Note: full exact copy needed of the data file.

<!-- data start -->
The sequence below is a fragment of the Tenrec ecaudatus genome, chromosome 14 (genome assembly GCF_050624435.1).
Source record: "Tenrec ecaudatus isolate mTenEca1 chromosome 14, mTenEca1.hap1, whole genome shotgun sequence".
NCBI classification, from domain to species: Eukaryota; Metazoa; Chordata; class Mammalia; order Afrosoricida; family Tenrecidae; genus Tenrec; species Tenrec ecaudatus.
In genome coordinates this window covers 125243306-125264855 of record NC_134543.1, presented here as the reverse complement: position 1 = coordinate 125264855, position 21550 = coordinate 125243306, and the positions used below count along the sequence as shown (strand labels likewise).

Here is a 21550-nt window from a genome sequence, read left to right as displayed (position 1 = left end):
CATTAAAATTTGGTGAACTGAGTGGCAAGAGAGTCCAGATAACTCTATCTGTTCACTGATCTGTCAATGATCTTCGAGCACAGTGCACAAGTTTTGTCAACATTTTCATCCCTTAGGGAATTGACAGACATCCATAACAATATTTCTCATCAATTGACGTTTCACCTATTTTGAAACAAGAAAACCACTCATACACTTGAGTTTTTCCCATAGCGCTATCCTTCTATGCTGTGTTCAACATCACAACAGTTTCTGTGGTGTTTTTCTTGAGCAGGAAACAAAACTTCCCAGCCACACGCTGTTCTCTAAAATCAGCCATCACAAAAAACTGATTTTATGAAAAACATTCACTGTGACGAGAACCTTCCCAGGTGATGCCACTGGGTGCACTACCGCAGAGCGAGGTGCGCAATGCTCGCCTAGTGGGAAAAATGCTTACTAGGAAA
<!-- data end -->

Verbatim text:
The sequence below is a fragment of the Tenrec ecaudatus genome, chromosome 14 (genome assembly GCF_050624435.1).
Source record: "Tenrec ecaudatus isolate mTenEca1 chromosome 14, mTenEca1.hap1, whole genome shotgun sequence".
NCBI classification, from domain to species: Eukaryota; Metazoa; Chordata; class Mammalia; order Afrosoricida; family Tenrecidae; genus Tenrec; species Tenrec ecaudatus.
In genome coordinates this window covers 125243306-125264855 of record NC_134543.1, presented here as the reverse complement: position 1 = coordinate 125264855, position 21550 = coordinate 125243306, and the positions used below count along the sequence as shown (strand labels likewise).

Here is a 21550-nt window from a genome sequence, read left to right as displayed (position 1 = left end):
CATTAAAATTTGGTGAACTGAGTGGCAAGAGAGTCCAGATAACTCTATCTGTTCACTGATCTGTCAATGATCTTCGAGCACAGTGCACAAGTTTTGTCAACATTTTCATCCCTTAGGGAATTGACAGACATCCATAACAATATTTCTCATCAATTGACGTTTCACCTATTTTGAAACAAGAAAACCACTCATACACTTGAGTTTTTCCCATAGCGCTATCCTTCTATGCTGTGTTCAACATCACAACAGTTTCTGTGGTGTTTTTCTTGAGCAGGAAACAAAACTTCCCAGCCACACGCTGTTCTCTAAAATCAGCCATCACAAAAAACTGATTTTATGAAAAACATTCACTGTGACGAGAACCTTCCCAGGTGATGCCACTGGGTGCACTACCGCAGAGCGAGGTGCGCAATGCTCGCCTAGTGGGAAAAATGCTTACTAGGAAA